In the summer of 1994, John and I visited Chalgrove, Oxfordshire. Following the descriptions by Elsie, Jane, and Leonora, we had no trouble finding St. Mary's Church. The organist and a soprano soloist were going in to practice, and let us in. We found the large plaque to Robert Quatremaine and relatives almost immediately, noting its attendant cherubs and other figures which we had not seen described. However, it was on the west wall of the church near the tower, not on the east wall. Since Jane had visited more than twenty years earlier, the walls of the church had been cleaned to reveal fourteenth century paintings, and the memorial had been moved from the St. James Chapel in the process.

The Vicar (latest in a continuous series dating from 1087, according to a list on the wall) came in while we were there and showed us the guest register. Hearing our name and our interest he said, ``another one!'' He was right; there were Quartermans and Quatremaines in the book from all over the world, including Australia. The Vicar recommended we go see John W. Steel-Clark who knew all about the family and the village. After signing the register, we did so.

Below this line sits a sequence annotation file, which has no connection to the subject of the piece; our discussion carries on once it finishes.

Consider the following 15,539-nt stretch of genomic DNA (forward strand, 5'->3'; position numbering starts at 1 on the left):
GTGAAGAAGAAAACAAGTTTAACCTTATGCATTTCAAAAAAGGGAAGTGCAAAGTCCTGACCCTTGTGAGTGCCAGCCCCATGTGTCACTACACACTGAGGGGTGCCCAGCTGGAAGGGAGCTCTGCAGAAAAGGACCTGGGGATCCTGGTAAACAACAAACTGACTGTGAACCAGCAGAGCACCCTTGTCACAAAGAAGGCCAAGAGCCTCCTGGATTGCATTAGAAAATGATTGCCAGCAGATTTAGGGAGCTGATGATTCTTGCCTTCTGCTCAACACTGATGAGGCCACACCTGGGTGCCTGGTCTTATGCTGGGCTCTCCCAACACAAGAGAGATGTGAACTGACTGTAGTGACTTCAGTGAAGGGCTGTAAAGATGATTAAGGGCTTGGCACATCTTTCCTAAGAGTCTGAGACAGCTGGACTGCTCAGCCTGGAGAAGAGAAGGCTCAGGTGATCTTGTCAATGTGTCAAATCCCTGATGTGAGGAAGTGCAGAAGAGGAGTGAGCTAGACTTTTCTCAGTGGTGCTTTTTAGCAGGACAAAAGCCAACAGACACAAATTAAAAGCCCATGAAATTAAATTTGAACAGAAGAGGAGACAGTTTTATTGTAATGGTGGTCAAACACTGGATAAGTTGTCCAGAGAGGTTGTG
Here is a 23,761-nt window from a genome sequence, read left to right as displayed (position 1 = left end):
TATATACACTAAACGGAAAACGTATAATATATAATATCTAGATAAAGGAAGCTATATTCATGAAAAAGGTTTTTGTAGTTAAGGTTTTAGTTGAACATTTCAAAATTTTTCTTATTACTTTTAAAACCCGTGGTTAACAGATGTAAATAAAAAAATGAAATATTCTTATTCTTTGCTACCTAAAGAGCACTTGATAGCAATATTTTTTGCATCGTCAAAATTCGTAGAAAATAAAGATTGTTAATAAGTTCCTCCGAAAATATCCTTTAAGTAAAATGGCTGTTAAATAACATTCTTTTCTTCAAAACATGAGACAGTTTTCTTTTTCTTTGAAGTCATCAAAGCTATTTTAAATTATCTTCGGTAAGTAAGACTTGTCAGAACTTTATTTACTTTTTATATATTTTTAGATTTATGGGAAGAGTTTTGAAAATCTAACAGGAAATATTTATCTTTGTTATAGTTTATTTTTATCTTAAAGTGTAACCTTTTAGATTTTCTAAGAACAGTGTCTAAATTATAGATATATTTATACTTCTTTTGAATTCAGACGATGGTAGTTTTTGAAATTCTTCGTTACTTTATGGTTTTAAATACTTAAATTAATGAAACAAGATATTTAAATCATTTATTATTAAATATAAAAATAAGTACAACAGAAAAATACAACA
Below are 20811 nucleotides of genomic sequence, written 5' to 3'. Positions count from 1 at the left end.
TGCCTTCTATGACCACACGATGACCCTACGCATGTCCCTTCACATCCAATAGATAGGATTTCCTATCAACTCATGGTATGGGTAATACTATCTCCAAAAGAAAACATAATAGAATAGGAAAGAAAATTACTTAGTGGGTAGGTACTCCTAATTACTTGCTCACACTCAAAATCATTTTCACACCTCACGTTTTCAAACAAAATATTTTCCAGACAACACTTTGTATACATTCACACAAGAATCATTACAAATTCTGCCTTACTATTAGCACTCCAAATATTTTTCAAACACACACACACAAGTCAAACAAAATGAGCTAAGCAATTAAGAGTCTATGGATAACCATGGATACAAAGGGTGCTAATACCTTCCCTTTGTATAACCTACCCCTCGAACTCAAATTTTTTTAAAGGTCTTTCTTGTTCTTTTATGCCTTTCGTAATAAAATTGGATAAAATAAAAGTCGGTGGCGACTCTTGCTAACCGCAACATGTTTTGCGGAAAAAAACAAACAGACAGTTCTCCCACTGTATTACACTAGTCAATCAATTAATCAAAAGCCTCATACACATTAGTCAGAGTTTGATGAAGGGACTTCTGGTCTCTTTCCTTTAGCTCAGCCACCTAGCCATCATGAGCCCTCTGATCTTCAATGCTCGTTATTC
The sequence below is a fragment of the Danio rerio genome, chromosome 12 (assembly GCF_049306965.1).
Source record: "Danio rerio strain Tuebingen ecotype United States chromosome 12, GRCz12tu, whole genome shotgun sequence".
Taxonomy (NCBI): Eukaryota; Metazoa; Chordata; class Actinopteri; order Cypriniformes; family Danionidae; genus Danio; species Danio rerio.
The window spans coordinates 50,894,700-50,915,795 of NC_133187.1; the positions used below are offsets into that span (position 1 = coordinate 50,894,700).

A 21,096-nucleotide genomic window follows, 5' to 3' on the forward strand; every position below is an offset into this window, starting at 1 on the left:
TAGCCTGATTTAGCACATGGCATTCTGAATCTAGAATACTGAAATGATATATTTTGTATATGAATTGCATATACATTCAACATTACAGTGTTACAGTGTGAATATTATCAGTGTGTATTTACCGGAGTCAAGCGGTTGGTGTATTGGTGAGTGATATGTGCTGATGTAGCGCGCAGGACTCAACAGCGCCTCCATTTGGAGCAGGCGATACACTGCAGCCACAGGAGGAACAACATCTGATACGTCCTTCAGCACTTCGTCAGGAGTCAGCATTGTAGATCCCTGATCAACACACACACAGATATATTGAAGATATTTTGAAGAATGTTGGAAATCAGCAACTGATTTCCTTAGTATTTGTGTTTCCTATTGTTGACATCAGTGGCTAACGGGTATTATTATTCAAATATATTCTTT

Knocking on the appropriate door, we were greeted by a distinguished elderly gentleman, whom we presumed to be the recommended genealogist. We were wrong. The genealogist's father called upstairs for his son, who came down, established that we were Quartermans of some sort, and talked to us at length. While he went back upstairs for a selection of material, we had tea with his mother, who is a Quatremain descendant, and who was pleased to discover possible relatives from far away, even if they would be only about eighth cousins.

The church itself is properly called St. Mary-the-Virgin and is named in honor of the mother of Jesus. Half the paintings (on the left) tell the life of Jesus, and the other half (on the right) tell the Golden Legend, which was a medieval cycle of stories about the life of Mary. The paintings in this church, which were obscured by deliberate overpainting, apparently at the Reformation, and only rediscovered in the nineteenth century by the Rev. Robert French Laurence are reputed to be the most complete example of paintings of this type in Europe.